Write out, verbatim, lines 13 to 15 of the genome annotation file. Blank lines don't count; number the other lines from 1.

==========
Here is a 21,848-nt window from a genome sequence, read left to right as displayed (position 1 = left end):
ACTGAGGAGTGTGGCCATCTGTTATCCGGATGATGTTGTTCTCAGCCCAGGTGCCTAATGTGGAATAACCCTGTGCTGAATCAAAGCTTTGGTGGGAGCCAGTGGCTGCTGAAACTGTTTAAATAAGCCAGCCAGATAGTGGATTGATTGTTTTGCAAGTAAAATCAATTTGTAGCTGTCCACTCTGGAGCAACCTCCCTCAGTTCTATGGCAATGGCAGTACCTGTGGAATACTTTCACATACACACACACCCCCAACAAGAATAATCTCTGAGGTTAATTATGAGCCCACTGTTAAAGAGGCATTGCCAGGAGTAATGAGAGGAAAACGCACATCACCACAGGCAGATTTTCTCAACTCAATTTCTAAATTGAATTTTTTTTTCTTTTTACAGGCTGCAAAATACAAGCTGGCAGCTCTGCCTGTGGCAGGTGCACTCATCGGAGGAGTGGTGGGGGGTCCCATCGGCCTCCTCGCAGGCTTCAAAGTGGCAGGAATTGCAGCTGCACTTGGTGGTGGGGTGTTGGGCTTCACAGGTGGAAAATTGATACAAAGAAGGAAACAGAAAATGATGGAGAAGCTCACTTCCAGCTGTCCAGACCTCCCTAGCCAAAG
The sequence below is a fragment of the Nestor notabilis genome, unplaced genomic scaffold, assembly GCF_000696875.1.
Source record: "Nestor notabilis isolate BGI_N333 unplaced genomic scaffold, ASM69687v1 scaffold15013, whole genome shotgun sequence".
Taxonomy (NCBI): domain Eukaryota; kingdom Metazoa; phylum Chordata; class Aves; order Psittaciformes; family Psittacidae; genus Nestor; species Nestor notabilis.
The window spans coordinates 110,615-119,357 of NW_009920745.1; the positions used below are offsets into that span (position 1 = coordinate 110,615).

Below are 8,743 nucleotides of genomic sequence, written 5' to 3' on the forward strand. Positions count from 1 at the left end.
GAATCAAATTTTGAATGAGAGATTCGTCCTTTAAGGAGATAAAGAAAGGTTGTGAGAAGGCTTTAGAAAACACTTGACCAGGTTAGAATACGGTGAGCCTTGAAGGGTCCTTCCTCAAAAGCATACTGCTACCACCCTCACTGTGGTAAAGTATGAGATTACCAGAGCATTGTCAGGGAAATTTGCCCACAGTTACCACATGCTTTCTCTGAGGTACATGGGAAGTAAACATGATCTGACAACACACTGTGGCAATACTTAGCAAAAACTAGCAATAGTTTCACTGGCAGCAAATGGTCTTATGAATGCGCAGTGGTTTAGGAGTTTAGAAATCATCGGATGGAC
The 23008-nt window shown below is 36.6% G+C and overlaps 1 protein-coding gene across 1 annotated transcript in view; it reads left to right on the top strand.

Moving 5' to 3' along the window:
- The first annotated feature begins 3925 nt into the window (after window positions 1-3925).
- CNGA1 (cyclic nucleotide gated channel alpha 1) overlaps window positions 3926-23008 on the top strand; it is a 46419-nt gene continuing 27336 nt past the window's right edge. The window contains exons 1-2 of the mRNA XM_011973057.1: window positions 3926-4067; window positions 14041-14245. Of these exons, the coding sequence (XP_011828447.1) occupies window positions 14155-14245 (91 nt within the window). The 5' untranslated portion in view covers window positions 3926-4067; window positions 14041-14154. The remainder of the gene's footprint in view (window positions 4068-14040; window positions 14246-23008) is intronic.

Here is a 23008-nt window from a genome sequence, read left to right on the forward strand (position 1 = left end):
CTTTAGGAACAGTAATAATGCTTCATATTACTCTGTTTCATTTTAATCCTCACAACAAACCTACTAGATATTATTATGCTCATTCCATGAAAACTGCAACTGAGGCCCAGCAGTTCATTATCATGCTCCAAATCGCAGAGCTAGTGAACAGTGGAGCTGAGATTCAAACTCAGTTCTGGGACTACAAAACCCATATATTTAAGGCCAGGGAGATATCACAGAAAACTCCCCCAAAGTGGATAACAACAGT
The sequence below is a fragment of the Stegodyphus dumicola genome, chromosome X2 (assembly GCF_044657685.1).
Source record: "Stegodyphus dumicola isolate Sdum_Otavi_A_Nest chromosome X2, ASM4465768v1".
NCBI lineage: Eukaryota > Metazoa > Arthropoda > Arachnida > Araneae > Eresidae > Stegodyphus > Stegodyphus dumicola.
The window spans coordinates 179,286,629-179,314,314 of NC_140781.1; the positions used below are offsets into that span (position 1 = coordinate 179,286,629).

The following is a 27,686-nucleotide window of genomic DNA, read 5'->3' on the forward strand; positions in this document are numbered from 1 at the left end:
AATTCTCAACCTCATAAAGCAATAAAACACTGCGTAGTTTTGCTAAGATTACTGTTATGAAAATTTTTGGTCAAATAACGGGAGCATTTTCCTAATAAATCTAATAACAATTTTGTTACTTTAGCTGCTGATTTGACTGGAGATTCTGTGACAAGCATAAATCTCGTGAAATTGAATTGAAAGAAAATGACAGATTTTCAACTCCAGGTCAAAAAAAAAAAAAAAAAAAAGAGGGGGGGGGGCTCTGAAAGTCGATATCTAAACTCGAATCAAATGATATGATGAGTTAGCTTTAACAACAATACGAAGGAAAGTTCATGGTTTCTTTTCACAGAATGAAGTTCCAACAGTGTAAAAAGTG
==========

Here is a 23008-nt window from a genome sequence, read left to right on the forward strand (position 1 = left end):
CTTTAGGAACAGTAATAATGCTTCATATTACTCTGTTTCATTTTAATCCTCACAACAAACCTACTAGATATTATTATGCTCATTCCATGAAAACTGCAACTGAGGCCCAGCAGTTCATTATCATGCTCCAAATCGCAGAGCTAGTGAACAGTGGAGCTGAGATTCAAACTCAGTTCTGGGACTACAAAACCCATATATTTAAGGCCAGGGAGATATCACAGAAAACTCCCCCAAAGTGGATAACAACAGT
The sequence below is a fragment of the Stegodyphus dumicola genome, chromosome X2 (assembly GCF_044657685.1).